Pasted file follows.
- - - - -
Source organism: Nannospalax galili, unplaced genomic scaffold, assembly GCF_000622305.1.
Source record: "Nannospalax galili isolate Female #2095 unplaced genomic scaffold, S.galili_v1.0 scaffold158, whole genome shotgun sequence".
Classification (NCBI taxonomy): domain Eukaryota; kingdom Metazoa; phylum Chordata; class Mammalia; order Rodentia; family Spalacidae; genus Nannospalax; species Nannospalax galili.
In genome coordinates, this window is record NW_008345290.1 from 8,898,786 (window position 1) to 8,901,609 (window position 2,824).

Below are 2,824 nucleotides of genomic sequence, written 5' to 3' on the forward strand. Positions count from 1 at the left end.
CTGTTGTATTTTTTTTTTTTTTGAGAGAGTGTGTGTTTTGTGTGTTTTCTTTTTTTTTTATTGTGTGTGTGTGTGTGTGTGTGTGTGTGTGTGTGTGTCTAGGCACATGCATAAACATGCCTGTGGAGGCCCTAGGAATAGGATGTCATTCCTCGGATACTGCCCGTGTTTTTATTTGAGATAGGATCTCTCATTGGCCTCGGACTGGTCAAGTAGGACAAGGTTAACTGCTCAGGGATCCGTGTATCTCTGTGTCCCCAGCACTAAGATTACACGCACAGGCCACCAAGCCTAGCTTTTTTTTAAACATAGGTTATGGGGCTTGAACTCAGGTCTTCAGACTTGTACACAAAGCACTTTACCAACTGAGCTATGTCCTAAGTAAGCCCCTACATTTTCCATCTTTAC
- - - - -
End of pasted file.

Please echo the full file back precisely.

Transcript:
Source organism: Nannospalax galili, unplaced genomic scaffold, assembly GCF_000622305.1.
Source record: "Nannospalax galili isolate Female #2095 unplaced genomic scaffold, S.galili_v1.0 scaffold158, whole genome shotgun sequence".
Classification (NCBI taxonomy): domain Eukaryota; kingdom Metazoa; phylum Chordata; class Mammalia; order Rodentia; family Spalacidae; genus Nannospalax; species Nannospalax galili.
In genome coordinates, this window is record NW_008345290.1 from 8,898,786 (window position 1) to 8,901,609 (window position 2,824).

Below are 2,824 nucleotides of genomic sequence, written 5' to 3' on the forward strand. Positions count from 1 at the left end.
CTGTTGTATTTTTTTTTTTTTTGAGAGAGTGTGTGTTTTGTGTGTTTTCTTTTTTTTTTATTGTGTGTGTGTGTGTGTGTGTGTGTGTGTGTGTGTGTCTAGGCACATGCATAAACATGCCTGTGGAGGCCCTAGGAATAGGATGTCATTCCTCGGATACTGCCCGTGTTTTTATTTGAGATAGGATCTCTCATTGGCCTCGGACTGGTCAAGTAGGACAAGGTTAACTGCTCAGGGATCCGTGTATCTCTGTGTCCCCAGCACTAAGATTACACGCACAGGCCACCAAGCCTAGCTTTTTTTTAAACATAGGTTATGGGGCTTGAACTCAGGTCTTCAGACTTGTACACAAAGCACTTTACCAACTGAGCTATGTCCTAAGTAAGCCCCTACATTTTCCATCTTTAC